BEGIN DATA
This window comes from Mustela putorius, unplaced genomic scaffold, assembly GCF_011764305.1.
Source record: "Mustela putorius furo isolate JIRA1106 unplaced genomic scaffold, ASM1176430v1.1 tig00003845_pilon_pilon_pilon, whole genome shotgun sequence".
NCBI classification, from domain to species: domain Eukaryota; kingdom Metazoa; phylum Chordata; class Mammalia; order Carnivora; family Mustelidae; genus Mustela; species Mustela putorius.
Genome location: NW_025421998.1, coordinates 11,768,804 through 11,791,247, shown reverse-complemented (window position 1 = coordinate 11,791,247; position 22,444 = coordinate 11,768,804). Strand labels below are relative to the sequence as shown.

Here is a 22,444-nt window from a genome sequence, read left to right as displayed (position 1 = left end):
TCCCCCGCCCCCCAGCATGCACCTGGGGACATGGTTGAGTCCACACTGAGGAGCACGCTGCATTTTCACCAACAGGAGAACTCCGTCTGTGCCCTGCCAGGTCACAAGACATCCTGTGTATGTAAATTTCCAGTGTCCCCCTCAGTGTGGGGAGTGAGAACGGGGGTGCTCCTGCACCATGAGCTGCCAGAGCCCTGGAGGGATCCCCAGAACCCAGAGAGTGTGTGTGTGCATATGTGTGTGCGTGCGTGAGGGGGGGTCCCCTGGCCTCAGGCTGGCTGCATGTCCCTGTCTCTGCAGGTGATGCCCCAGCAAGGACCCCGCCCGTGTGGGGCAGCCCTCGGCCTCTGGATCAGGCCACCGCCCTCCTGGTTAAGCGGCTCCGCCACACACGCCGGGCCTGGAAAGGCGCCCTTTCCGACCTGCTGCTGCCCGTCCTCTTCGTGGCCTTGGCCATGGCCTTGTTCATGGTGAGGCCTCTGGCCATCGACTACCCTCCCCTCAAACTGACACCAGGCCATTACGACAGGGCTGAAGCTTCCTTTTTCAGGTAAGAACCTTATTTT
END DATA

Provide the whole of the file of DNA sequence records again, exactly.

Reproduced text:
This window comes from Mustela putorius, unplaced genomic scaffold, assembly GCF_011764305.1.
Source record: "Mustela putorius furo isolate JIRA1106 unplaced genomic scaffold, ASM1176430v1.1 tig00003845_pilon_pilon_pilon, whole genome shotgun sequence".
NCBI classification, from domain to species: domain Eukaryota; kingdom Metazoa; phylum Chordata; class Mammalia; order Carnivora; family Mustelidae; genus Mustela; species Mustela putorius.
Genome location: NW_025421998.1, coordinates 11,768,804 through 11,791,247, shown reverse-complemented (window position 1 = coordinate 11,791,247; position 22,444 = coordinate 11,768,804). Strand labels below are relative to the sequence as shown.

Here is a 22,444-nt window from a genome sequence, read left to right as displayed (position 1 = left end):
TCCCCCGCCCCCCAGCATGCACCTGGGGACATGGTTGAGTCCACACTGAGGAGCACGCTGCATTTTCACCAACAGGAGAACTCCGTCTGTGCCCTGCCAGGTCACAAGACATCCTGTGTATGTAAATTTCCAGTGTCCCCCTCAGTGTGGGGAGTGAGAACGGGGGTGCTCCTGCACCATGAGCTGCCAGAGCCCTGGAGGGATCCCCAGAACCCAGAGAGTGTGTGTGTGCATATGTGTGTGCGTGCGTGAGGGGGGGTCCCCTGGCCTCAGGCTGGCTGCATGTCCCTGTCTCTGCAGGTGATGCCCCAGCAAGGACCCCGCCCGTGTGGGGCAGCCCTCGGCCTCTGGATCAGGCCACCGCCCTCCTGGTTAAGCGGCTCCGCCACACACGCCGGGCCTGGAAAGGCGCCCTTTCCGACCTGCTGCTGCCCGTCCTCTTCGTGGCCTTGGCCATGGCCTTGTTCATGGTGAGGCCTCTGGCCATCGACTACCCTCCCCTCAAACTGACACCAGGCCATTACGACAGGGCTGAAGCTTCCTTTTTCAGGTAAGAACCTTATTTT